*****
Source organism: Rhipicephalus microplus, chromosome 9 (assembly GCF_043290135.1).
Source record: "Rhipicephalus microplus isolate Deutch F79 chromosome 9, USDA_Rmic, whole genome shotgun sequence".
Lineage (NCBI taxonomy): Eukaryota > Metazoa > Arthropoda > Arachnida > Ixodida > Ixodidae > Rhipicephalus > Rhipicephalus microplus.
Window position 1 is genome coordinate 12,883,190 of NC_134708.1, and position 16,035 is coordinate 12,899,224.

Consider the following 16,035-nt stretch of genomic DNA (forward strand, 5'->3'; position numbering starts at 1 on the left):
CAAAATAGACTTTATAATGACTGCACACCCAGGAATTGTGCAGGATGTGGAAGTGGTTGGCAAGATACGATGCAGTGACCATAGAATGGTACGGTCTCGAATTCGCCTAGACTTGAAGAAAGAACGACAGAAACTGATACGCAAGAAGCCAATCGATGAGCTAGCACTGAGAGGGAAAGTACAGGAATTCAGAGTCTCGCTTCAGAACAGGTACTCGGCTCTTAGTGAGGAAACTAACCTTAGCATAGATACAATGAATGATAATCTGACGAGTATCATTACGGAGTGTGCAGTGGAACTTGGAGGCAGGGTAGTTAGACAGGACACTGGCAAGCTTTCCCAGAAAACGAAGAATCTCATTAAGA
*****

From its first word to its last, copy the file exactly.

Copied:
Source organism: Rhipicephalus microplus, chromosome 9 (assembly GCF_043290135.1).
Source record: "Rhipicephalus microplus isolate Deutch F79 chromosome 9, USDA_Rmic, whole genome shotgun sequence".
Lineage (NCBI taxonomy): Eukaryota > Metazoa > Arthropoda > Arachnida > Ixodida > Ixodidae > Rhipicephalus > Rhipicephalus microplus.
Window position 1 is genome coordinate 12,883,190 of NC_134708.1, and position 16,035 is coordinate 12,899,224.

Consider the following 16,035-nt stretch of genomic DNA (forward strand, 5'->3'; position numbering starts at 1 on the left):
CAAAATAGACTTTATAATGACTGCACACCCAGGAATTGTGCAGGATGTGGAAGTGGTTGGCAAGATACGATGCAGTGACCATAGAATGGTACGGTCTCGAATTCGCCTAGACTTGAAGAAAGAACGACAGAAACTGATACGCAAGAAGCCAATCGATGAGCTAGCACTGAGAGGGAAAGTACAGGAATTCAGAGTCTCGCTTCAGAACAGGTACTCGGCTCTTAGTGAGGAAACTAACCTTAGCATAGATACAATGAATGATAATCTGACGAGTATCATTACGGAGTGTGCAGTGGAACTTGGAGGCAGGGTAGTTAGACAGGACACTGGCAAGCTTTCCCAGAAAACGAAGAATCTCATTAAGA